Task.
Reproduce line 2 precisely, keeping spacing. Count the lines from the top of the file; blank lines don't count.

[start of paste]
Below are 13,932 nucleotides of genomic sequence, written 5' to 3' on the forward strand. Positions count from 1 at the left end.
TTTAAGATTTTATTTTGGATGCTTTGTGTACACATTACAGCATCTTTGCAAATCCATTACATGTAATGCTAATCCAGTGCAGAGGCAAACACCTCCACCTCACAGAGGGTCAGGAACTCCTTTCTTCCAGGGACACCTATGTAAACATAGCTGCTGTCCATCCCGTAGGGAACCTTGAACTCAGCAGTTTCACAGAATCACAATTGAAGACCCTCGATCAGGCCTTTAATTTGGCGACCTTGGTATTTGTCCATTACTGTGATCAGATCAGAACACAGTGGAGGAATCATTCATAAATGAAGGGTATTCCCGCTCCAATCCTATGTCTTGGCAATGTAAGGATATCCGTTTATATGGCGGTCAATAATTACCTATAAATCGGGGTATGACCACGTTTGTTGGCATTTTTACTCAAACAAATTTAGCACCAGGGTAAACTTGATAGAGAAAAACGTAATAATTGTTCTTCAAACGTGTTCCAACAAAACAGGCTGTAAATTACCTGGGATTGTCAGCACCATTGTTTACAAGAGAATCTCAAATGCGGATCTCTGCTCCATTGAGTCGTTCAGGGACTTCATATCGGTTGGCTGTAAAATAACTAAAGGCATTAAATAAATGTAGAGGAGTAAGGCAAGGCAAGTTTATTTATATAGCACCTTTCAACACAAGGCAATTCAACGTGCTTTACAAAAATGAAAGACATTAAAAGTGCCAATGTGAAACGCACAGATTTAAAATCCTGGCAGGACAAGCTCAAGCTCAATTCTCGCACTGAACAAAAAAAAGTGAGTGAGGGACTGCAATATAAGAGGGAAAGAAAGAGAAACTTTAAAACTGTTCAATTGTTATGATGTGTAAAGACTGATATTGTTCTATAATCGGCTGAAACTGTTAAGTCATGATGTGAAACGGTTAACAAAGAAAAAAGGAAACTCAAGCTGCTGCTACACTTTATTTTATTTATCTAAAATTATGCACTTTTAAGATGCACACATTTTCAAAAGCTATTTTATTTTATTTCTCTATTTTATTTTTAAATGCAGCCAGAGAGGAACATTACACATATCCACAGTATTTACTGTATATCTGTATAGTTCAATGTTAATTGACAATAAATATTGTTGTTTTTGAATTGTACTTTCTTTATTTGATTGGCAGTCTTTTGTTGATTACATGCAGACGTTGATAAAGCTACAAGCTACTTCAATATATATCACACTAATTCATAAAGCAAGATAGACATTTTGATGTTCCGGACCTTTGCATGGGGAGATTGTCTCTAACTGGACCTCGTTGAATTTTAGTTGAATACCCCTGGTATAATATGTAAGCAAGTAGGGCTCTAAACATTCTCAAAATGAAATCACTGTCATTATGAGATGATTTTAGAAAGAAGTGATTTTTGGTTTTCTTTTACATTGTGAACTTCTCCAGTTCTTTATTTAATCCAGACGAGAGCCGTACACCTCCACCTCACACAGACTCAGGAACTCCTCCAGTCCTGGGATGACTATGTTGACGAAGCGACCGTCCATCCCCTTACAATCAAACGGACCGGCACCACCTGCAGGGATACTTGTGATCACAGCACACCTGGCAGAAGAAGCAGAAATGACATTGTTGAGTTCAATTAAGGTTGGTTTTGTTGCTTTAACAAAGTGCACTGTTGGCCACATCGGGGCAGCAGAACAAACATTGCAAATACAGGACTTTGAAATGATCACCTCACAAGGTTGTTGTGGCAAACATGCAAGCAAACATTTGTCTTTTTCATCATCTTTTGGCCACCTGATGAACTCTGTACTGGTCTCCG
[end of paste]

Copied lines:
TTTAAGATTTTATTTTGGATGCTTTGTGTACACATTACAGCATCTTTGCAAATCCATTACATGTAATGCTAATCCAGTGCAGAGGCAAACACCTCCACCTCACAGAGGGTCAGGAACTCCTTTCTTCCAGGGACACCTATGTAAACATAGCTGCTGTCCATCCCGTAGGGAACCTTGAACTCAGCAGTTTCACAGAATCACAATTGAAGACCCTCGATCAGGCCTTTAATTTGGCGACCTTGGTATTTGTCCATTACTGTGATCAGATCAGAACACAGTGGAGGAATCATTCATAAATGAAGGGTATTCCCGCTCCAATCCTATGTCTTGGCAATGTAAGGATATCCGTTTATATGGCGGTCAATAATTACCTATAAATCGGGGTATGACCACGTTTGTTGGCATTTTTACTCAAACAAATTTAGCACCAGGGTAAACTTGATAGAGAAAAACGTAATAATTGTTCTTCAAACGTGTTCCAACAAAACAGGCTGTAAATTACCTGGGATTGTCAGCACCATTGTTTACAAGAGAATCTCAAATGCGGATCTCTGCTCCATTGAGTCGTTCAGGGACTTCATATCGGTTGGCTGTAAAATAACTAAAGGCATTAAATAAATGTAGAGGAGTAAGGCAAGGCAAGTTTATTTATATAGCACCTTTCAACACAAGGCAATTCAACGTGCTTTACAAAAATGAAAGACATTAAAAGTGCCAATGTGAAACGCACAGATTTAAAATCCTGGCAGGACAAGCTCAAGCTCAATTCTCGCACTGAACAAAAAAAAGTGAGTGAGGGACTGCAATATAAGAGGGAAAGAAAGAGAAACTTTAAAACTGTTCAATTGTTATGATGTGTAAAGACTGATATTGTTCTATAATCGGCTGAAACTGTTAAGTCATGATGTGAAACGGTTAACAAAGAAAAAAGGAAACTCAAGCTGCTGCTACACTTTATTTTATTTATCTAAAATTATGCACTTTTAAGATGCACACATTTTCAAAAGCTATTTTATTTTATTTCTCTATTTTATTTTTAAATGCAGCCAGAGAGGAACATTACACATATCCACAGTATTTACTGTATATCTGTATAGTTCAATGTTAATTGACAATAAATATTGTTGTTTTTGAATTGTACTTTCTTTATTTGATTGGCAGTCTTTTGTTGATTACATGCAGACGTTGATAAAGCTACAAGCTACTTCAATATATATCACACTAATTCATAAAGCAAGATAGACATTTTGATGTTCCGGACCTTTGCATGGGGAGATTGTCTCTAACTGGACCTCGTTGAATTTTAGTTGAATACCCCTGGTATAATATGTAAGCAAGTAGGGCTCTAAACATTCTCAAAATGAAATCACTGTCATTATGAGATGATTTTAGAAAGAAGTGATTTTTGGTTTTCTTTTACATTGTGAACTTCTCCAGTTCTTTATTTAATCCAGACGAGAGCCGTACACCTCCACCTCACACAGACTCAGGAACTCCTCCAGTCCTGGGATGACTATGTTGACGAAGCGACCGTCCATCCCCTTACAATCAAACGGACCGGCACCACCTGCAGGGATACTTGTGATCACAGCACACCTGGCAGAAGAAGCAGAAATGACATTGTTGAGTTCAATTAAGGTTGGTTTTGTTGCTTTAACAAAGTGCACTGTTGGCCACATCGGGGCAGCAGAACAAACATTGCAAATACAGGACTTTGAAATGATCACCTCACAAGGTTGTTGTGGCAAACATGCAAGCAAACATTTGTCTTTTTCATCATCTTTTGGCCACCTGATGAACTCTGTACTGGTCTCCG